Regeneration of New AC Power

A good solution to all of these problems is the addition of distributed double-conversion online uninterruptible power supply (UPS) technology. Through its continuous regeneration of new AC power, it provides the highest level of power conditioning and protection. Online UPS technology is ideal for use as a high performance power conditioner in addition to providing long-term battery backup protection. The UPS design topology is very similar to that of the switch mode power supply. The online UPS rectifies and filters the incoming utility or generator power to a steady regulated direct current (DC). Frequency variation, high voltage transients, voltage sags and swells, harmonic distortion, etc. are all removed. The clean regulated DC is then fed to a Pulse Width Modulated (PWM) Inverter stage that recreates clean, tightly regulated, true sinewave AC power. Before drawing power from its internal battery supply, the online UPS also has large electrolytic storage capacitors that allow it to ride-through voltage dropouts. Unlike the switch mode power supply, the online UPS has battery backup capable to power critical SCADA equipment for minutes from its internal batteries to hours and days using extended battery packs.

High-Temperature Industrial Online UPS

Due to the distributed locations and wide range of environmental conditions, a standard off-the-shelf computer-grade online UPS will not be up to the task. Take operational temperature for instance.

The operational temperature specifications for the vast majority of online UPS products on the market today are stated as 0°C to 40°C (32°F to 104°F). These UPS products have been designed for use in an indoor, temperature-controlled environment. Furthermore, they have undergone safety agency testing over the manufacturer’s stated operational temperature range and have received a NRTL or Underwriters Laboratories (UL) listing for use over the stated range. As part of the safety agency product evaluation, the temperature ratings of key electronic components, displays, plastics, circuit board materials, insulating materials, and batteries are also verified to remain within their temperature specifications, while the UPS is operating over the entire manufacturer-specified temperature range.

For example, oil and gas operations are often located in some of the most severe operating environments — locations that require a wide operating temperature range of equipment. Installing a commercial off-the-shelf UPS in this type of location is not a wise decision. An industrial UPS (-30°C to 60°C, -22°F to 140°F) is more suitable for operation in this type of environment. These units are manufactured with high-temperature components and designed to operate specifically in harsh environments.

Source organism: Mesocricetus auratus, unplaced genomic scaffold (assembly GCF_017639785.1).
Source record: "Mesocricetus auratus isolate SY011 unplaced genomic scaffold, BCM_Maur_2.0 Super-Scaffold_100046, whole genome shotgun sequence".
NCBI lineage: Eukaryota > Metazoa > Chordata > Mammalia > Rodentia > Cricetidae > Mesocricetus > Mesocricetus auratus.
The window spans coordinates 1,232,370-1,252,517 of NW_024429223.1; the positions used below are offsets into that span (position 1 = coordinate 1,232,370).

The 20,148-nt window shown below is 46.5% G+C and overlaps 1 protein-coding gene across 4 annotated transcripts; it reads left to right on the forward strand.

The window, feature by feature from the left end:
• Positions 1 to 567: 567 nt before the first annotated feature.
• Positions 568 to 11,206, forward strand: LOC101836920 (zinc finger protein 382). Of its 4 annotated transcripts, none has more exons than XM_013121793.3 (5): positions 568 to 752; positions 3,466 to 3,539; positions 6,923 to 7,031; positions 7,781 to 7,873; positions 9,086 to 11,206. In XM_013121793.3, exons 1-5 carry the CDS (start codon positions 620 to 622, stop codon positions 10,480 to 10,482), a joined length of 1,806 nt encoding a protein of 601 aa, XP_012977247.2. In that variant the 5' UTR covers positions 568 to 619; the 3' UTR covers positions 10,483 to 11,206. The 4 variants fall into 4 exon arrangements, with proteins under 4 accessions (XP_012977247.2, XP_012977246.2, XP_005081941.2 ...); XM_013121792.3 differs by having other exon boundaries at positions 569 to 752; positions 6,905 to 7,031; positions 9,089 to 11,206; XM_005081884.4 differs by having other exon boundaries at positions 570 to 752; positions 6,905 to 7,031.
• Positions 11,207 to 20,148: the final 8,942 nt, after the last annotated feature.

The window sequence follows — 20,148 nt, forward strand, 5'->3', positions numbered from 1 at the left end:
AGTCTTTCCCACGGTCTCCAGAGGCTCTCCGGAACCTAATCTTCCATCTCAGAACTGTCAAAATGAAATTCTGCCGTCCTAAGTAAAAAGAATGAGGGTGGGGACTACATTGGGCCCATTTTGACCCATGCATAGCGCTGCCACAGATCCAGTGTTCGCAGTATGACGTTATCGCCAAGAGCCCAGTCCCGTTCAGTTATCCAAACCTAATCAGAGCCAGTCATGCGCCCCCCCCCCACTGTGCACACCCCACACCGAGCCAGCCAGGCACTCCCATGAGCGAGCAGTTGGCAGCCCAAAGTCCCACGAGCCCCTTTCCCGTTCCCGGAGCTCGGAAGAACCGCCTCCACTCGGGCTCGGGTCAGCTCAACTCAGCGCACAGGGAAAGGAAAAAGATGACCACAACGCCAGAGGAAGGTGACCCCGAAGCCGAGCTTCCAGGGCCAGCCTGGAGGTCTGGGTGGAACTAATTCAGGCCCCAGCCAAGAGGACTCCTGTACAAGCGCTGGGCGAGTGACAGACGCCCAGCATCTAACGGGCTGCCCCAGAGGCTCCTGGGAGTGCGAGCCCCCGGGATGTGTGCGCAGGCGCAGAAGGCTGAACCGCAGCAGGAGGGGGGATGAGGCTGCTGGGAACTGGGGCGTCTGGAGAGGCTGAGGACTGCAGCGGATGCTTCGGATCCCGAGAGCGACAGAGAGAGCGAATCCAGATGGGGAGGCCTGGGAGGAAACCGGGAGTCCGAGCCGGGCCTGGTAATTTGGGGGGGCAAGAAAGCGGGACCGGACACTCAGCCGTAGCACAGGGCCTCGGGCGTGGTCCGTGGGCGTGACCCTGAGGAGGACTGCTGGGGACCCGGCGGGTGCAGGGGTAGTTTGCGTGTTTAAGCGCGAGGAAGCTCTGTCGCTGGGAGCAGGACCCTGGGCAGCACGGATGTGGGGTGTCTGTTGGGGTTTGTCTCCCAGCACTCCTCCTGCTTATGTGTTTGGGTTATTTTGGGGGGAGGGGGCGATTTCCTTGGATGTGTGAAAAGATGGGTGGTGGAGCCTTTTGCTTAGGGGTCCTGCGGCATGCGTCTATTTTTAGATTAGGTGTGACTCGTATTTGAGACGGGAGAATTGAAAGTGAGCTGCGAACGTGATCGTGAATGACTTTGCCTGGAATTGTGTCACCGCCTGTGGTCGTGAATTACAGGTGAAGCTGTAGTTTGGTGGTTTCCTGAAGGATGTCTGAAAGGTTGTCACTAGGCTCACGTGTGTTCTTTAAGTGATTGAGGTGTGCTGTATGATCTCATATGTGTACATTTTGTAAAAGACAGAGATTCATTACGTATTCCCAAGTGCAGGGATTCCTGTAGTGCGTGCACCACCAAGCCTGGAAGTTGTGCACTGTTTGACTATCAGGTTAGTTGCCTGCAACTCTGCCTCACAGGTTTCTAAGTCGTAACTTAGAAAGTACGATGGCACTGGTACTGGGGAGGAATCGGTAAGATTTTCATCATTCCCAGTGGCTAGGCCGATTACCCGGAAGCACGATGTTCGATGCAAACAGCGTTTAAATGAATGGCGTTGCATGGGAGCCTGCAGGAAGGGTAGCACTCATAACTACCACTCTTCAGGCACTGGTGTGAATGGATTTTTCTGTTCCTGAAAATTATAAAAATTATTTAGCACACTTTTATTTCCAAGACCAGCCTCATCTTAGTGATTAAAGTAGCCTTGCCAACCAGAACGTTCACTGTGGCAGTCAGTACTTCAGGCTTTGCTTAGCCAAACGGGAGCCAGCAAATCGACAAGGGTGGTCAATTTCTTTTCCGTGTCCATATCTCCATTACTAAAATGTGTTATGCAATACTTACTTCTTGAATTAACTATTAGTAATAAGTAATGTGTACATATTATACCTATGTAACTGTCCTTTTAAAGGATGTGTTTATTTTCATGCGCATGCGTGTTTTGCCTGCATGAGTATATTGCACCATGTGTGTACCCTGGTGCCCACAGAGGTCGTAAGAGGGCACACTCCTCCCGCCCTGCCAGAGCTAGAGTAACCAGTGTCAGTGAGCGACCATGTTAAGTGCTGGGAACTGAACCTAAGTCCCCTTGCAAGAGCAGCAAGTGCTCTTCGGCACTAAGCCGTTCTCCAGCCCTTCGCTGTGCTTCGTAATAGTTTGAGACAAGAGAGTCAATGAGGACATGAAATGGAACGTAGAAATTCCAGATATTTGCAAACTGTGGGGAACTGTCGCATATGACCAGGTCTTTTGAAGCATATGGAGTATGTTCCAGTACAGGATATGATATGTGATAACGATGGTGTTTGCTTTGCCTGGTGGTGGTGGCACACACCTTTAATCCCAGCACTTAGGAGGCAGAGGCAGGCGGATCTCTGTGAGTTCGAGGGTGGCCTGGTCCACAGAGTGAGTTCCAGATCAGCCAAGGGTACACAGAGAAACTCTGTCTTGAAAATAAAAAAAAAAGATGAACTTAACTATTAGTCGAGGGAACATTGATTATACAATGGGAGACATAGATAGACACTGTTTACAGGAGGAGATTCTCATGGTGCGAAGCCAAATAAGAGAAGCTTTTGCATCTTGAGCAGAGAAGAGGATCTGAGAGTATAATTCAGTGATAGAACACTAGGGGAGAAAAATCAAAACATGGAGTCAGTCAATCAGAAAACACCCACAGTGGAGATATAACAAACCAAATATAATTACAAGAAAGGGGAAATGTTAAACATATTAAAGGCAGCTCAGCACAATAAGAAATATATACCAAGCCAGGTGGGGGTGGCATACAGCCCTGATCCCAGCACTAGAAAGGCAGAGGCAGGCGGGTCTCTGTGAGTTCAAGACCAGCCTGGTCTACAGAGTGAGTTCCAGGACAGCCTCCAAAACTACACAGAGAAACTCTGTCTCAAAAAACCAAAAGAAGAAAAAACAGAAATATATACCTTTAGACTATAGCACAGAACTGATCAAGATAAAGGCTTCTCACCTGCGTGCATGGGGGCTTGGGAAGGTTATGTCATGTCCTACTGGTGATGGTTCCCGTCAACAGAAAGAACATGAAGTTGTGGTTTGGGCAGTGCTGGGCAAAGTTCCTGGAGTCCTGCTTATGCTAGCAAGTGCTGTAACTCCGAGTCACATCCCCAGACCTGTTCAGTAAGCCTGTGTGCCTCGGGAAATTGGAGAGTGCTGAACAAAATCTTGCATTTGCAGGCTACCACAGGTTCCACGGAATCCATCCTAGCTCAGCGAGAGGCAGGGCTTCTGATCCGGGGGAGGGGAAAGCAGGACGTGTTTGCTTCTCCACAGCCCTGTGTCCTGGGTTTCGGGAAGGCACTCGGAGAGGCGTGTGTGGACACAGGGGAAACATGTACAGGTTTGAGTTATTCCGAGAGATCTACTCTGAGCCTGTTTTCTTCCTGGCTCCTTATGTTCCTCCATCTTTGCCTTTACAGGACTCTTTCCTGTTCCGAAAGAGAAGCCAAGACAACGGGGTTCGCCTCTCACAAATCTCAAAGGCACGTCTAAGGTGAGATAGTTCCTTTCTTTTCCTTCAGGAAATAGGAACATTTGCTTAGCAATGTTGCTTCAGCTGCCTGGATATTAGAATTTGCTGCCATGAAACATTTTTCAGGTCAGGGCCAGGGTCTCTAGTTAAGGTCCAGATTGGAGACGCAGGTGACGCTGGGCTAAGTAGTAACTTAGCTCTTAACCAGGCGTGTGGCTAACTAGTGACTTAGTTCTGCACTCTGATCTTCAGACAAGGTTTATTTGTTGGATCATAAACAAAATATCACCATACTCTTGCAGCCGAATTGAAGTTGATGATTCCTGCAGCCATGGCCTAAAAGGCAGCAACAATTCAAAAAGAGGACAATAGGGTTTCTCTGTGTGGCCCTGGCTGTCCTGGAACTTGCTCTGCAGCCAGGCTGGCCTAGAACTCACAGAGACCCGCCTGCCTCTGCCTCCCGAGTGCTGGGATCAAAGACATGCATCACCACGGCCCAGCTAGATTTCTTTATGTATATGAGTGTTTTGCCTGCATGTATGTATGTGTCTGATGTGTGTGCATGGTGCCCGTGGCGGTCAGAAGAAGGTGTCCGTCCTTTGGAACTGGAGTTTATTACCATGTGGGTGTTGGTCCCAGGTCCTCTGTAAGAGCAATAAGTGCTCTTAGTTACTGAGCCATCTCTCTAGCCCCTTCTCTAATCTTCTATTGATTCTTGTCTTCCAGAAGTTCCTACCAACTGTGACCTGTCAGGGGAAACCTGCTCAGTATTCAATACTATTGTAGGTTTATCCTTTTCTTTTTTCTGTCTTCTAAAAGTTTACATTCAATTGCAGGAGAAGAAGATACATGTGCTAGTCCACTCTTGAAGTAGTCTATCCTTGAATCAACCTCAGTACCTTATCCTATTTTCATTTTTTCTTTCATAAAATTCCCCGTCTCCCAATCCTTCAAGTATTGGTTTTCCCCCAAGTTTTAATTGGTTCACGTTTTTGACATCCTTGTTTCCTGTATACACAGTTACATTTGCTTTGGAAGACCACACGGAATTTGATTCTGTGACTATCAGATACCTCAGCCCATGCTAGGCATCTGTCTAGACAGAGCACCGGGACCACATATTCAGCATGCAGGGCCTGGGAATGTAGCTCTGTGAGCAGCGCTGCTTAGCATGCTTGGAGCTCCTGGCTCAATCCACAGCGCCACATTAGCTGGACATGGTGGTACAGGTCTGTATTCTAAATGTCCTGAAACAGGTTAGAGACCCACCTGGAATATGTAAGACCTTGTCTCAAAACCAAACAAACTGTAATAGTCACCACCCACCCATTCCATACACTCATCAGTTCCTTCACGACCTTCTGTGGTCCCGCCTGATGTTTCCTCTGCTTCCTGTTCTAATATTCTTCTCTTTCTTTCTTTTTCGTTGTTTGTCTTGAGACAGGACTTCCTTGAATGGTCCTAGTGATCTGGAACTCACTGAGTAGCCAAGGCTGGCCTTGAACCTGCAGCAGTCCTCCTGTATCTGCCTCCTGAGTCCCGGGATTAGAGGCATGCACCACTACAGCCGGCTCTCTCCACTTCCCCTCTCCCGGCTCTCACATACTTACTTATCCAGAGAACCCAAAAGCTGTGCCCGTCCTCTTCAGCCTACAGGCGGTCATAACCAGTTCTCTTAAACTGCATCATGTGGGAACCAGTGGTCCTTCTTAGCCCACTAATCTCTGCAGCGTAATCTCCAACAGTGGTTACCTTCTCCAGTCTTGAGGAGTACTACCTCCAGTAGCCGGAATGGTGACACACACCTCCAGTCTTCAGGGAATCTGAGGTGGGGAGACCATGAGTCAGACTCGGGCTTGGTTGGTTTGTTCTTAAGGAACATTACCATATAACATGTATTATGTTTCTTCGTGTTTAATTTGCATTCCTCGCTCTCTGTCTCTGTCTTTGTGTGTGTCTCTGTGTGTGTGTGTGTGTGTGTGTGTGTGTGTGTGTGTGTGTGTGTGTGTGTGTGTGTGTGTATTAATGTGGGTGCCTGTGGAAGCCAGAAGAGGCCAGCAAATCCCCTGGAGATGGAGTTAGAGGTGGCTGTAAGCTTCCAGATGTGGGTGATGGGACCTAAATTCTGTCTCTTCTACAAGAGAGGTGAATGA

Some online UPS manufacturers offer their UPS products in turnkey systems pre-packaged inside NEMA 3 and environmentally-controlled NEMA 4 rated enclosures. For NEMA 3 rated systems, the UPS must be paired with robust batteries having a wide operational temperature range. This is not the case for environmentally-controlled NEMA 4 systems where 10-year long-life batteries can be incorporated. These turnkey systems are a fast, cost-effective solution to deploying high level power conditioning and backup into harsh rated environments.

UL 1778 and UL 508

Underwriters Laboratories is a nationally recognized testing laboratory (NRTL). The UL safety standard covering UPS products is UL 1778. However, when it comes to installing a UPS into an industrial control system it must be listed to UL 508, as well. UL 508 is the Underwriters Laboratories safety standard covering industrial control panels (ICP) and the equipment suitable to be installed inside them. To receive a UL 508 listing and the authorization to apply the UL 508 listing mark, the equipment manufacturer must resubmit the UPS to UL for inspection and testing against the UL 508 standard in addition to UL 1778. Once found to be in compliance to the UL 508 safety standard, the manufacturer is authorized to apply the UL 508 listing mark to the UPS.

After the industrial control panel has been installed, it is typically inspected by a local code compliance inspector. The inspectors verify the installation and the internal equipment is in compliance with UL 508, which is mandatory. The inspector looks at each piece of internal equipment, specifically for the UL 508 listing mark on the equipment. Should the inspector not be able to verify the listing status of any piece of equipment, including the UPS, it is subject to mandatory removal from the control panel. A few UPS manufacturers have received the UL 508 listing status on their online UPS models. When installing a UPS into an industrial control panel, care must be taken to verify it has UL 508 listing status or any NRTL equivalent.

Conclusion

There are different online UPS designs. Only double-conversion online industrial UPSs offer the high level of power conditioning and battery backup protection that oil and gas applications require. Engineers need to research and select UPS solutions that will not only eliminate and protect against power pollution, but also offer long-term reliability in demanding environments.

Engineering Department  (Download White Paper pdf)
Falcon Electric, Inc